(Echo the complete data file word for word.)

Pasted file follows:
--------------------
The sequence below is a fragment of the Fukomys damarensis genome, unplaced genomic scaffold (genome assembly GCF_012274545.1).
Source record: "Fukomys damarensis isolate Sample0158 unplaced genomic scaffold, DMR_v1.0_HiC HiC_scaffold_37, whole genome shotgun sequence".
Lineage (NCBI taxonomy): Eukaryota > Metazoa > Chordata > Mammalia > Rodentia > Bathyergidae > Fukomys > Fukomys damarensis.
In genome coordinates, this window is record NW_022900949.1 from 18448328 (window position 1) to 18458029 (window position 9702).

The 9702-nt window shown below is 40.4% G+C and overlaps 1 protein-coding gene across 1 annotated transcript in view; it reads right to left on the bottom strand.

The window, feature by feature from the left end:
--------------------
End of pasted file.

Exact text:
The sequence below is a fragment of the Fukomys damarensis genome, unplaced genomic scaffold (genome assembly GCF_012274545.1).
Source record: "Fukomys damarensis isolate Sample0158 unplaced genomic scaffold, DMR_v1.0_HiC HiC_scaffold_37, whole genome shotgun sequence".
Lineage (NCBI taxonomy): Eukaryota > Metazoa > Chordata > Mammalia > Rodentia > Bathyergidae > Fukomys > Fukomys damarensis.
In genome coordinates, this window is record NW_022900949.1 from 18448328 (window position 1) to 18458029 (window position 9702).

The 9702-nt window shown below is 40.4% G+C and overlaps 1 protein-coding gene across 1 annotated transcript in view; it reads right to left on the bottom strand.

The window, feature by feature from the left end: